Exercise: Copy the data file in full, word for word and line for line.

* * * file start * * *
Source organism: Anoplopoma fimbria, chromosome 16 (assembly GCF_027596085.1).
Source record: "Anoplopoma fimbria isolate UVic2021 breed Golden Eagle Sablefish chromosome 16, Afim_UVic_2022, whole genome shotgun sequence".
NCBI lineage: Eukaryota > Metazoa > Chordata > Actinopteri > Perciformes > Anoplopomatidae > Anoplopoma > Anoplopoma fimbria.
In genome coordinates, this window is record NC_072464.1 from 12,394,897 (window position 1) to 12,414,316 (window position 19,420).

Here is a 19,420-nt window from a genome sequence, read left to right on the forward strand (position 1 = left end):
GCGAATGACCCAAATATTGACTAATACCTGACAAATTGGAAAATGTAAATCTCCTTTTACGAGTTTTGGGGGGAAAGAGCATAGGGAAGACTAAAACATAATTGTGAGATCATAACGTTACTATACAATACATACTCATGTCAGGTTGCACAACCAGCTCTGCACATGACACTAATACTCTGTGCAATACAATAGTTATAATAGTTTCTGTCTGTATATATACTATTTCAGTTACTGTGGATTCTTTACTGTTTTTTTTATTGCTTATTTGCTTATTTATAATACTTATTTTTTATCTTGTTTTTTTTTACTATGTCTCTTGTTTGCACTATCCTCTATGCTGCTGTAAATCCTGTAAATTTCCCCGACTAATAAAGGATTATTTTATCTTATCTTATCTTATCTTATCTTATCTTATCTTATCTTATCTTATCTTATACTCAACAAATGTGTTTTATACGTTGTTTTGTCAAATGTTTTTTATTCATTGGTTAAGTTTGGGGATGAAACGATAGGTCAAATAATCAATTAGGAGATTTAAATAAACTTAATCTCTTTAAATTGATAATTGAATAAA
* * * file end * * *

Source organism: Anoplopoma fimbria, chromosome 16 (assembly GCF_027596085.1).
Source record: "Anoplopoma fimbria isolate UVic2021 breed Golden Eagle Sablefish chromosome 16, Afim_UVic_2022, whole genome shotgun sequence".
NCBI lineage: Eukaryota > Metazoa > Chordata > Actinopteri > Perciformes > Anoplopomatidae > Anoplopoma > Anoplopoma fimbria.
In genome coordinates, this window is record NC_072464.1 from 12,394,897 (window position 1) to 12,414,316 (window position 19,420).

Here is a 19,420-nt window from a genome sequence, read left to right on the forward strand (position 1 = left end):
GCGAATGACCCAAATATTGACTAATACCTGACAAATTGGAAAATGTAAATCTCCTTTTACGAGTTTTGGGGGGAAAGAGCATAGGGAAGACTAAAACATAATTGTGAGATCATAACGTTACTATACAATACATACTCATGTCAGGTTGCACAACCAGCTCTGCACATGACACTAATACTCTGTGCAATACAATAGTTATAATAGTTTCTGTCTGTATATATACTATTTCAGTTACTGTGGATTCTTTACTGTTTTTTTTATTGCTTATTTGCTTATTTATAATACTTATTTTTTATCTTGTTTTTTTTTACTATGTCTCTTGTTTGCACTATCCTCTATGCTGCTGTAAATCCTGTAAATTTCCCCGACTAATAAAGGATTATTTTATCTTATCTTATCTTATCTTATCTTATCTTATCTTATCTTATCTTATCTTATACTCAACAAATGTGTTTTATACGTTGTTTTGTCAAATGTTTTTTATTCATTGGTTAAGTTTGGGGATGAAACGATAGGTCAAATAATCAATTAGGAGATTTAAATAAACTTAATCTCTTTAAATTGATAATTGAATAAA